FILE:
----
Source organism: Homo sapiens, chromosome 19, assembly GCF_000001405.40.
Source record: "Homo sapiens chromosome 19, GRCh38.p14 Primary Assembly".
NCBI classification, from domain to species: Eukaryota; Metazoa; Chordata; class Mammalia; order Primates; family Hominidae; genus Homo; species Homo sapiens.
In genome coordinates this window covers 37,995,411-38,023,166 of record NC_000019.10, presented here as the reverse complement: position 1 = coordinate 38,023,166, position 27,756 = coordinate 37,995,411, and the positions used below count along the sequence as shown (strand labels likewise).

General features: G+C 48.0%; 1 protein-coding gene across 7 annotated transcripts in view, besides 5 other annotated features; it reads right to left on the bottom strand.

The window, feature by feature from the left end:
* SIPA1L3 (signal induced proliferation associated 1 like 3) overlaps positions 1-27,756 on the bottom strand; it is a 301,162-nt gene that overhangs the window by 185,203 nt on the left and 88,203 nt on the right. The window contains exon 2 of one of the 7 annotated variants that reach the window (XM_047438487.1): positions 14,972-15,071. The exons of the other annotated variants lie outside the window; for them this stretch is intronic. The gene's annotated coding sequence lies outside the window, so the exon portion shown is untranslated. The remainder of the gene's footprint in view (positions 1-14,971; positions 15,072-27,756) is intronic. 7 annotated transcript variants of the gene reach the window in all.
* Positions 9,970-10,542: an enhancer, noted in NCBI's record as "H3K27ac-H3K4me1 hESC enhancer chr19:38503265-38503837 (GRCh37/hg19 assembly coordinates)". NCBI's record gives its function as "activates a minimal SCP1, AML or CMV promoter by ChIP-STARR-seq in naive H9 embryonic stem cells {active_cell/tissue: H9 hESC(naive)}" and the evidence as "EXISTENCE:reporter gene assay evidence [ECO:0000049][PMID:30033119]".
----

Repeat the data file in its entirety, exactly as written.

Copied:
Source organism: Homo sapiens, chromosome 19, assembly GCF_000001405.40.
Source record: "Homo sapiens chromosome 19, GRCh38.p14 Primary Assembly".
NCBI classification, from domain to species: Eukaryota; Metazoa; Chordata; class Mammalia; order Primates; family Hominidae; genus Homo; species Homo sapiens.
In genome coordinates this window covers 37,995,411-38,023,166 of record NC_000019.10, presented here as the reverse complement: position 1 = coordinate 38,023,166, position 27,756 = coordinate 37,995,411, and the positions used below count along the sequence as shown (strand labels likewise).

General features: G+C 48.0%; 1 protein-coding gene across 7 annotated transcripts in view, besides 5 other annotated features; it reads right to left on the bottom strand.

The window, feature by feature from the left end:
* SIPA1L3 (signal induced proliferation associated 1 like 3) overlaps positions 1-27,756 on the bottom strand; it is a 301,162-nt gene that overhangs the window by 185,203 nt on the left and 88,203 nt on the right. The window contains exon 2 of one of the 7 annotated variants that reach the window (XM_047438487.1): positions 14,972-15,071. The exons of the other annotated variants lie outside the window; for them this stretch is intronic. The gene's annotated coding sequence lies outside the window, so the exon portion shown is untranslated. The remainder of the gene's footprint in view (positions 1-14,971; positions 15,072-27,756) is intronic. 7 annotated transcript variants of the gene reach the window in all.
* Positions 9,970-10,542: an enhancer, noted in NCBI's record as "H3K27ac-H3K4me1 hESC enhancer chr19:38503265-38503837 (GRCh37/hg19 assembly coordinates)". NCBI's record gives its function as "activates a minimal SCP1, AML or CMV promoter by ChIP-STARR-seq in naive H9 embryonic stem cells {active_cell/tissue: H9 hESC(naive)}" and the evidence as "EXISTENCE:reporter gene assay evidence [ECO:0000049][PMID:30033119]".